Burn Notice: Even in Vermont, a 'Prescribed' Fire Requires Perfect Timing | Environment | Seven Days | Vermont's Independent Voice

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Burn Notice: Even in Vermont, a 'Prescribed' Fire Requires Perfect Timing


Published May 13, 2015 at 10:00 a.m.
Updated May 15, 2015 at 7:19 a.m.

  • Photos Courtesy Of Ethan Ready

A fire wheezed and radiated heat shimmers the morning of May 5 near the Robert Frost Interpretative Trail in Ripton. One group of U.S. Forest Service firefighters sprayed water at the edge of the angry orange flames while another, wielding a long-nose drip torch dispensing a mix of gas and diesel, deliberately spread the blaze.

Yes, deliberately. The Forest Service team, outfitted in green and yellow flame-retardant clothing, hard hats and thick-soled boots, was conducting a so-called prescribed burn on four acres of overgrown wild blueberry bush off Vermont 125 near the Middlebury Gap.

The fire knocked back woody brush and charred the blueberry plants, which will make them more productive next year. More importantly, the blaze was meant to preserve early successional habitat — meadows and clearings that are important to woodcock, ruffed grouse, deer, bear and other creatures seeking food that doesn't flourish under the shady, dense canopy of trees that dominate the Green Mountain National Forest.

As the fire popped and plumes of light gray smoke wafted into the air, Kevin Boness, "burn boss" for the operation, communicated by walkie-talkie with team members spread out across the horseshoe-shaped burn area. The fire moved slowly east, crackling and hissing through brush and exploding up several small evergreen trees — a reminder of the dry, tricky conditions that prevailed last week across Vermont.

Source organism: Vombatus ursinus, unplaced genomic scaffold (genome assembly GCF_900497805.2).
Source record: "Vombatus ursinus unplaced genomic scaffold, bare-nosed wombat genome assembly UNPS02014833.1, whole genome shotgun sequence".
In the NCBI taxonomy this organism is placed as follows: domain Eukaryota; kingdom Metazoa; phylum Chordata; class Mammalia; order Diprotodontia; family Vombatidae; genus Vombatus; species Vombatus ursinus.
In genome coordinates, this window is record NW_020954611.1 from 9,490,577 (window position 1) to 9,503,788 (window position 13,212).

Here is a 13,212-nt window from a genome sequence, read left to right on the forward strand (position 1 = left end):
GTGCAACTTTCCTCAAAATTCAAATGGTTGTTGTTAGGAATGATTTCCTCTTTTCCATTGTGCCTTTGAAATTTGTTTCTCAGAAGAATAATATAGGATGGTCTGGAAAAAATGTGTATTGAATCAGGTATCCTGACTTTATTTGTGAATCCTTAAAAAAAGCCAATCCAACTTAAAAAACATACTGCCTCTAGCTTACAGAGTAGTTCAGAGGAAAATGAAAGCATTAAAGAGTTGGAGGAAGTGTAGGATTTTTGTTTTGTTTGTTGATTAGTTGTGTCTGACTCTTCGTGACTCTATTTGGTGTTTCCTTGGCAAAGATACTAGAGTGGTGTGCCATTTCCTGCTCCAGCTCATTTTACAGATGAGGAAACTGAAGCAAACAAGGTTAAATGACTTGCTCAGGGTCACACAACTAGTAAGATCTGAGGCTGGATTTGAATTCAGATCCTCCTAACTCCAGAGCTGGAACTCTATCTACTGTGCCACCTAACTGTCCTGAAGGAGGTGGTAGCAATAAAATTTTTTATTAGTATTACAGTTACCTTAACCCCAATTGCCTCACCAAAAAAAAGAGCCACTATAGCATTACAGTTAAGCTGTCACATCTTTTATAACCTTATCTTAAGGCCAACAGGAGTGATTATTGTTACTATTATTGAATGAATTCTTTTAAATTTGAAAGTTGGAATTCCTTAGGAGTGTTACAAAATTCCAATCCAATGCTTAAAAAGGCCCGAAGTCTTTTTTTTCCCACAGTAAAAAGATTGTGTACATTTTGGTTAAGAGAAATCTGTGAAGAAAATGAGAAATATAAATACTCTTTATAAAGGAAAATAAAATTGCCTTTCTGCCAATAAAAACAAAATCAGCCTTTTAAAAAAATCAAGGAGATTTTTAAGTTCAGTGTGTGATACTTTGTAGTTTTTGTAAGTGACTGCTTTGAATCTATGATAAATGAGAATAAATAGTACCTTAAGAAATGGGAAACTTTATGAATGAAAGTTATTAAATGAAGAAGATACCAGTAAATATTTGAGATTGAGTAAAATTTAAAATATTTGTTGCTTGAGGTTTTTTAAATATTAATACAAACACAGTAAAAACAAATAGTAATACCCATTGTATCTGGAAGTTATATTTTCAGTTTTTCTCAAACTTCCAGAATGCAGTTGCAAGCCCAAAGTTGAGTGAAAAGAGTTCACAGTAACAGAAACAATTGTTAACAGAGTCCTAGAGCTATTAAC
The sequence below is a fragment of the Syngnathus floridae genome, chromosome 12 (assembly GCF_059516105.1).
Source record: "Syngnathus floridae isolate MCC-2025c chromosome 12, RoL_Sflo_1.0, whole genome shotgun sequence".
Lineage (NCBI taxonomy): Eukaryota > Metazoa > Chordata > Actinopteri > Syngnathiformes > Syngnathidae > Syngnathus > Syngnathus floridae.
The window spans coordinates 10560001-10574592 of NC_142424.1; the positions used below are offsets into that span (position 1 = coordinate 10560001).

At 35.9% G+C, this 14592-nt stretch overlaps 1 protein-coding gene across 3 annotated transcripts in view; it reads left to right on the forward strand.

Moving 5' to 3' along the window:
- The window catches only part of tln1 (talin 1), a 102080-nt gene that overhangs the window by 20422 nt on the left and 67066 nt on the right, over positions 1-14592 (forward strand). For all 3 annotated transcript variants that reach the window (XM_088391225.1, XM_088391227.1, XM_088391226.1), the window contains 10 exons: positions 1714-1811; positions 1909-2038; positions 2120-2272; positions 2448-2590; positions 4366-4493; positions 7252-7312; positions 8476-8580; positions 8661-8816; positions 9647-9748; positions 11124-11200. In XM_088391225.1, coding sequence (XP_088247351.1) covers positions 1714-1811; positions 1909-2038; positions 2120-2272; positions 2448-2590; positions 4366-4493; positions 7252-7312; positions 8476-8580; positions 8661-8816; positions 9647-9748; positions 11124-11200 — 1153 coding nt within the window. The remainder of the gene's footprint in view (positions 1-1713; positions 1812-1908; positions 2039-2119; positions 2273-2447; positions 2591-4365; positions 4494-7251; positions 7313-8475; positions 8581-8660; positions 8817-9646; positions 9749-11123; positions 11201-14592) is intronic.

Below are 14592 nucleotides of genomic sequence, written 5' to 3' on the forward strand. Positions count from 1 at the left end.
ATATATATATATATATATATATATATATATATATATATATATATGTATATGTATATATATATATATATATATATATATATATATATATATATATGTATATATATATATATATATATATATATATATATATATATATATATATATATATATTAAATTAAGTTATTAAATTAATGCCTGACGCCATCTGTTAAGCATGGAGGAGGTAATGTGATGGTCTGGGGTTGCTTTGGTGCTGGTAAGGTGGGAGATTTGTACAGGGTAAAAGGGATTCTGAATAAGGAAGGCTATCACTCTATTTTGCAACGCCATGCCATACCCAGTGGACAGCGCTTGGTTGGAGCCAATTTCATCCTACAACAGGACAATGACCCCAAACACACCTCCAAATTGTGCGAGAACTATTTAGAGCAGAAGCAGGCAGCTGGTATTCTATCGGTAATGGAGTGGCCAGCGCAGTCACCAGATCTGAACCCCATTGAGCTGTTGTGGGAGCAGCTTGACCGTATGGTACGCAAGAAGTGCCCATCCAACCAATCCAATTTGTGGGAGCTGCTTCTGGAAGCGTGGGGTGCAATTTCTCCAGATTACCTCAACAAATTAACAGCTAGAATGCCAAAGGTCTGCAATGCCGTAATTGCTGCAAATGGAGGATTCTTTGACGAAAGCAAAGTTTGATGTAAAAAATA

Boness wanted to make sure the fire did not ladder up a stately pine in the burn zone and spew embers from its top branches, which could potentially spread the blaze beyond the reach of the crew. So he and the team dripped less fuel and watered closer to the desired perimeter of the fire. A pump chugged as it drew water out of the South Branch of the Middlebury River through hoses the crew dragged no more than five feet from the flames.

As the "holding crew" raked and watered, the "firing crew" carefully applied fuel in small strips designed to allow a deep, leisurely burn.

"We're going nice and slow," Boness said. "We don't want to create more fire in here than we can manage."

It was dicey to be burning at all. The previous morning, the 15-member crew had assembled only to discover the National Weather Service had just issued a "red flag" advisory warning of high wildfire risk. The combination of 80-degree weather, clear skies, gusting winds, low humidity and still-bare branches made for a significant threat of wildfire.

  • Photos Courtesy Of Ethan Ready
  • Kevin Boness

"It's kind of like tempting the devil to burn on a red-flag day,'' said Boness, who is fire management officer for the Green Mountain and Finger Lakes National Forests.

Holding off turned out to be the right decision: There were at least 20 brushfires and larger fires across Vermont on May 4. One fire consumed nearly 50 acres in West Brattleboro, and another came close to torching a house. The fires melted power lines, scorched a chicken coop and damaged the Old Lantern Inn & Barn in Charlotte.